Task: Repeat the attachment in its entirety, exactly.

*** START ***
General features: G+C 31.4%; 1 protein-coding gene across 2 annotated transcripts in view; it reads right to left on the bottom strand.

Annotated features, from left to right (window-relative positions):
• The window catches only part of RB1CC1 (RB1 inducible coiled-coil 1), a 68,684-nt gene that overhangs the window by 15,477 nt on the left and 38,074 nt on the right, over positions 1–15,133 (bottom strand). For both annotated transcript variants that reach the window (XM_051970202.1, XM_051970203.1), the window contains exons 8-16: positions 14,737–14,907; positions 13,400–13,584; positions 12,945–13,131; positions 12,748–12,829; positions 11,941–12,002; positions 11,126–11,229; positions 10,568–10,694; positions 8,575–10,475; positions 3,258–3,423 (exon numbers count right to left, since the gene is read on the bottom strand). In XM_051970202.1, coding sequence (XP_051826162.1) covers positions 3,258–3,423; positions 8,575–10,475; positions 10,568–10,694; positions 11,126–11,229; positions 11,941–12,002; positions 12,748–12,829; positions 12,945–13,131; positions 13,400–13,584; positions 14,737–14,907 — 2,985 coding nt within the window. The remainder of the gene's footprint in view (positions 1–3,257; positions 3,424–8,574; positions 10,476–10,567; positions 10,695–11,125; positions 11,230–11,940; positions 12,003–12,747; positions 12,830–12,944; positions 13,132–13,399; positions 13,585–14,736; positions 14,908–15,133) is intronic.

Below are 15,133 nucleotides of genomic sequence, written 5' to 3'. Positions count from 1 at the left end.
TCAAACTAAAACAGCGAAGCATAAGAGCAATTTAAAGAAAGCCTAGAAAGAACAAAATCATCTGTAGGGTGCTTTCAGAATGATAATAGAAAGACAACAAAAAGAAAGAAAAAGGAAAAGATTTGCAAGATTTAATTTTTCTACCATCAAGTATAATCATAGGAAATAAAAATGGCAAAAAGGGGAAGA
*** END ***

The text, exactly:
General features: G+C 31.4%; 1 protein-coding gene across 2 annotated transcripts in view; it reads right to left on the bottom strand.

Annotated features, from left to right (window-relative positions):
• The window catches only part of RB1CC1 (RB1 inducible coiled-coil 1), a 68,684-nt gene that overhangs the window by 15,477 nt on the left and 38,074 nt on the right, over positions 1–15,133 (bottom strand). For both annotated transcript variants that reach the window (XM_051970202.1, XM_051970203.1), the window contains exons 8-16: positions 14,737–14,907; positions 13,400–13,584; positions 12,945–13,131; positions 12,748–12,829; positions 11,941–12,002; positions 11,126–11,229; positions 10,568–10,694; positions 8,575–10,475; positions 3,258–3,423 (exon numbers count right to left, since the gene is read on the bottom strand). In XM_051970202.1, coding sequence (XP_051826162.1) covers positions 3,258–3,423; positions 8,575–10,475; positions 10,568–10,694; positions 11,126–11,229; positions 11,941–12,002; positions 12,748–12,829; positions 12,945–13,131; positions 13,400–13,584; positions 14,737–14,907 — 2,985 coding nt within the window. The remainder of the gene's footprint in view (positions 1–3,257; positions 3,424–8,574; positions 10,476–10,567; positions 10,695–11,125; positions 11,230–11,940; positions 12,003–12,747; positions 12,830–12,944; positions 13,132–13,399; positions 13,585–14,736; positions 14,908–15,133) is intronic.

Below are 15,133 nucleotides of genomic sequence, written 5' to 3'. Positions count from 1 at the left end.
TCAAACTAAAACAGCGAAGCATAAGAGCAATTTAAAGAAAGCCTAGAAAGAACAAAATCATCTGTAGGGTGCTTTCAGAATGATAATAGAAAGACAACAAAAAGAAAGAAAAAGGAAAAGATTTGCAAGATTTAATTTTTCTACCATCAAGTATAATCATAGGAAATAAAAATGGCAAAAAGGGGAAGA